November 7th – Home is where the craic* is

I’m writing again. This is a good thing – for me if not for you! After months of worry over the sale of our house in London, I rather lost the motivation. It wasn’t that blog-worthy stories didn’t occur, it was simply that any flashes of inspiration seemed to vanish as quickly as they had appeared. Anyway, a lot of what I wanted to write was just so damn depressing that no one would have wanted to read it. But that’s all in the past. Now we’re in Ireland.

Ireland? To bring you up to speed, one of the incentives for selling up in London (quite apart from not having the tedium of repairing damage caused by our charming, but careless, young tenants), was to use some of the equity to rebuild John’s family home in the West of Ireland. This has been a dream of ours since he and Mike bought back the ruined farmhouse from the forestry company in 1998. Why the farm was sold in the first place or how the house came to be destroyed by fire, makes for an interesting story in itself, but it would be too long in the telling. Suffice to say that John’s father passed away happy in the knowledge that his childhood home would be rebuilt and that the “new” flagstones, laid by John’s grandfather during the 60’s, might once again ring with the sound of music and laughter.

People around here remember the flagstones. They were the best in the neighbourhood and perfect for dancing.

The ruin is a sad sight now. One gable end was deliberately pushed in shortly after the fire and, as the years passed, wind and weather have gradually taken their toll on the weakened structure. Brambles and rushes have now overwhelmed what remains of the internal walls and chimney breast.

Rebuilding was never a realistic option. The farmhouse had a traditional layout consisting of a large central living room in which all cooking and entertaining took place, a large bedroom at one end, and two smaller ones at the other (one of which was also used to store salt pork, and sides of bacon hung from the ceiling). John remembers Aunt Gret cooking in a cauldron or on a bakestone over an open fire. There was no bathroom. Water for was brought up from a well each day and the surrounding fields served as a latrine. Even so, the family home is remembered for its craic.

The original house was, as our architect put it, a tad on the tidy side. Too small for modern-day living. In any event, planning regulations did not allow us to use the old footprint, as it was too close to the boundary. So we designed ourselves a spacious new three bedroom bungalow. The old cow cabin and cart shed together provided enough stone to level the site and, weather permitting, the foundations should go in this week. And, yes, we do hope to salvage those flagstones for our new living room.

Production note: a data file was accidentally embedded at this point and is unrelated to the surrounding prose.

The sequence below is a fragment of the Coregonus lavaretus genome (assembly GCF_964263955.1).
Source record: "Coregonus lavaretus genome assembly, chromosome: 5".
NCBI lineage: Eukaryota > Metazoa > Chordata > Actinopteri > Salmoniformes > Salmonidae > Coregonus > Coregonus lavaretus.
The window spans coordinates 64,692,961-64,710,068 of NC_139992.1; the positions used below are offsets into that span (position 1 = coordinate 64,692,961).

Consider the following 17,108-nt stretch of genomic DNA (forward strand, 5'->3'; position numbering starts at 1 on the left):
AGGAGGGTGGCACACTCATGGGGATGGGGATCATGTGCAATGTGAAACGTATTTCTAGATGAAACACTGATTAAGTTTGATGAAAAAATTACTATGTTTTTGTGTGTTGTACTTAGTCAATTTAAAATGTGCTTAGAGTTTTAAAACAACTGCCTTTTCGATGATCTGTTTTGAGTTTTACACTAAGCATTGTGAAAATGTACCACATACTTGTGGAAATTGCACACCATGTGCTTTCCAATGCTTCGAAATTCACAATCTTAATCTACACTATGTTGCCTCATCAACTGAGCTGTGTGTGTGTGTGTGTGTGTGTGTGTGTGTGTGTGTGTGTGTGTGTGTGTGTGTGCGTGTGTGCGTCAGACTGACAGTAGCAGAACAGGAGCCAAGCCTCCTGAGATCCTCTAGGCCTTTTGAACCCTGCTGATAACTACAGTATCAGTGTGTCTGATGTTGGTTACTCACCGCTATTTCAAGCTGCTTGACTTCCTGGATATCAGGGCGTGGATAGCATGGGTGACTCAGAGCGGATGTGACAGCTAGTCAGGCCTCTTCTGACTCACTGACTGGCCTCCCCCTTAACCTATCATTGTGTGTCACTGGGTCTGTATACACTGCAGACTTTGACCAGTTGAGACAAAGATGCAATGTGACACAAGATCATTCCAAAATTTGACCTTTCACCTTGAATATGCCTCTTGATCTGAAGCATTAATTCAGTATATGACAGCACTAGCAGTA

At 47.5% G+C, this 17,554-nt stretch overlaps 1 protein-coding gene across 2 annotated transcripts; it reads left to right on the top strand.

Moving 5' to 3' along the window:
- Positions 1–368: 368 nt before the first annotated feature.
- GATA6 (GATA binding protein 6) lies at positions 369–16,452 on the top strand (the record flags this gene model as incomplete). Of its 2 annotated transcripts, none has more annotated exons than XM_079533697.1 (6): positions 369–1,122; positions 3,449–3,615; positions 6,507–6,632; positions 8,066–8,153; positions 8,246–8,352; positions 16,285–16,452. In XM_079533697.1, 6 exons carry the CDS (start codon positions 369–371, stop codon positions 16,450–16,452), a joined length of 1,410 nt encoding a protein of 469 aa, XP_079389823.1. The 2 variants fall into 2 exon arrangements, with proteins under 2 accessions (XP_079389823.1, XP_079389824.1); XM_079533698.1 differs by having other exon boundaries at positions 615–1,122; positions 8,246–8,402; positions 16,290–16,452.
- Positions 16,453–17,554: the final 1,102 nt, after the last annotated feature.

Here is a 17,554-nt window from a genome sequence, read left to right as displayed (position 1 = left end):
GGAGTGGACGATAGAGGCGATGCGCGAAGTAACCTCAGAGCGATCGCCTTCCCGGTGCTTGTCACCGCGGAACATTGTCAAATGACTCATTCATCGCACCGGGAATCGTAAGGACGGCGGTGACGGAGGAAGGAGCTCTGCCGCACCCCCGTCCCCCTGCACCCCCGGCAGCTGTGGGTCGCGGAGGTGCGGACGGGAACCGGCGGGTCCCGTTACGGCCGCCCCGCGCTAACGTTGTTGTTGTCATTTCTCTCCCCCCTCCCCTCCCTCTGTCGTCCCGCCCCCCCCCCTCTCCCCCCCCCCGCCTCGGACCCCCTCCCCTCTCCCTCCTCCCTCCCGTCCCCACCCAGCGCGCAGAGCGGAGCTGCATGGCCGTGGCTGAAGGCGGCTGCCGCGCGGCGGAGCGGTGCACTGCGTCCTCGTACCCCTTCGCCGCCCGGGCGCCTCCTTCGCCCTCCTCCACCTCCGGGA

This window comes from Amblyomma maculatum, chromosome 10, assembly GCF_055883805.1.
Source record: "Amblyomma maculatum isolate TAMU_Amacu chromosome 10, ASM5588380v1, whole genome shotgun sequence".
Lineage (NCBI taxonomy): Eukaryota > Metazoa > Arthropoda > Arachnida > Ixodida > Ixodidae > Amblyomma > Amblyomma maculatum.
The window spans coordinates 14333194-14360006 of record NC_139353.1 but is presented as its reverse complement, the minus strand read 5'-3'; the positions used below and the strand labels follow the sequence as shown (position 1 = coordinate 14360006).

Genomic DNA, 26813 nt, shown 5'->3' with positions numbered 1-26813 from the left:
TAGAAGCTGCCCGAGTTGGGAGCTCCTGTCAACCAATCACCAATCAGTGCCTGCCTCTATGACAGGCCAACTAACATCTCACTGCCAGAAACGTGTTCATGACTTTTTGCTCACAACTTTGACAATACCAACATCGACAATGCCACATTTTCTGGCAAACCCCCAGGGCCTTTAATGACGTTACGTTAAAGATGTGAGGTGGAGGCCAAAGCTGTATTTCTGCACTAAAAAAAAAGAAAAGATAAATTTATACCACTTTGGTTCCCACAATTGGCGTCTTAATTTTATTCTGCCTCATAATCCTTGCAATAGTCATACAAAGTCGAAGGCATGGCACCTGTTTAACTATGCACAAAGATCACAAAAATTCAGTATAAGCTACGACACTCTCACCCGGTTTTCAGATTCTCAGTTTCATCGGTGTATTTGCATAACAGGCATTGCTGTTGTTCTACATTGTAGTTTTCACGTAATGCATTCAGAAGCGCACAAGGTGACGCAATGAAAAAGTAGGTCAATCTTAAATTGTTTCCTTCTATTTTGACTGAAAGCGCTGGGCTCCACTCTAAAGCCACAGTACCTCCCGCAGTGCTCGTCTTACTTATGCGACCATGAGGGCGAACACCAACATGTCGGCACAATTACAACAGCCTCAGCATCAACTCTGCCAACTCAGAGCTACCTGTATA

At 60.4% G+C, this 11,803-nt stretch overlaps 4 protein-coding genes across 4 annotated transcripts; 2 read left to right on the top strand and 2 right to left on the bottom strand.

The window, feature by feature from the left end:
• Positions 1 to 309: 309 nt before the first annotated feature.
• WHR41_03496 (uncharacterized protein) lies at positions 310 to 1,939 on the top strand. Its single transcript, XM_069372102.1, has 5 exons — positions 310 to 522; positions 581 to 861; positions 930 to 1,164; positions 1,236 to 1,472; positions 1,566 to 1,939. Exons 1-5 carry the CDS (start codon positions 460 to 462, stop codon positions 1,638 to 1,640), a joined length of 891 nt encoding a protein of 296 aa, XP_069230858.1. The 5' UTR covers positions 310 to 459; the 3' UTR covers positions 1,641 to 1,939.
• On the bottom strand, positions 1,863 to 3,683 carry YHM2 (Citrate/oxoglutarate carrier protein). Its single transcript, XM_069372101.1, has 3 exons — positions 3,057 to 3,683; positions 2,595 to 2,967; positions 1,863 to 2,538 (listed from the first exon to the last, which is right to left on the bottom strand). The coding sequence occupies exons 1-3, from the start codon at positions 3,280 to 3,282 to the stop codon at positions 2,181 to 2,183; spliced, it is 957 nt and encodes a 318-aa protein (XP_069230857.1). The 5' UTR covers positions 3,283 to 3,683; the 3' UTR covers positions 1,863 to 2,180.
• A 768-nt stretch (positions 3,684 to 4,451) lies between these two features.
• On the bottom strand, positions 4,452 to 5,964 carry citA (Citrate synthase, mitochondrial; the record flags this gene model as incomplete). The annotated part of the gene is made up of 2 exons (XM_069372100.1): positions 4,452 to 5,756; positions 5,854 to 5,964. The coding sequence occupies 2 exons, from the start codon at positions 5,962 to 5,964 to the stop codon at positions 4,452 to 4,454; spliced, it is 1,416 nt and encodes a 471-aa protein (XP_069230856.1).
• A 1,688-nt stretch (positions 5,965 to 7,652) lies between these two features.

In the meantime, John and I have a house-worth of furniture on our hands. Contemplating the cost of a year or so’s storage in the UK, coupled with a few weeks’ tourist accommodation, we decided it made economic sense to rent a house locally for the duration of the build. And here we are.

Having lived like a nomad out of suitcases for the last few weeks, I found myself having a Maureen O’Hara moment.  No sooner had John turned the key in the front door, than I was complaining that I wanted “me tings about me”*. In particular, having set off the smoke alarm twice cooking breakfast on Saturday, I needed my own pots and pans. A functioning washing machine would be a bonus too, along with an address …

Yes, it’s true. We have no idea of our address or, indeed, whether this house actually has one. Quite possibly, it doesn’t. Our building site is known locally as “Johnny Paddy’s”. Before the old house came to John, it belonged to his uncle, Johnny. So why “Johnny Paddy”? Rural Ireland was, until recently, populated by enormous families (John’s father had 16 siblings, 13 of whom survived into adulthood). Over the centuries, cousins have necessarily married cousins, albeit distant ones, and local surnames proliferated, with many instances of the same surname appearing in both sides of a family tree. John, of course, is a popular boys’ name. Since roads and houses didn’t have names, in order that the postman could differentiate between men of the same name that lived locally, it was customary to add the father’s name, in this case Pat or Paddy, John’s grandfather. Hence, “Johnny Paddy’s”. Perfectly logical. Even today, it isn’t necessary for a house to have a name. A friend of ours routinely found his mail on the front seat of his (unlocked) Volvo.

* Craic is an Irish term variously translated as fun, entertainment or gossip, depending on the context.
* From the 1952 film, “The Quiet Man”, where the plot revolves around the refusal of O’Hara’s “brother” to hand over a dowry of furniture and money, having discovered that he has been duped into allowing her to marry John Wayne.

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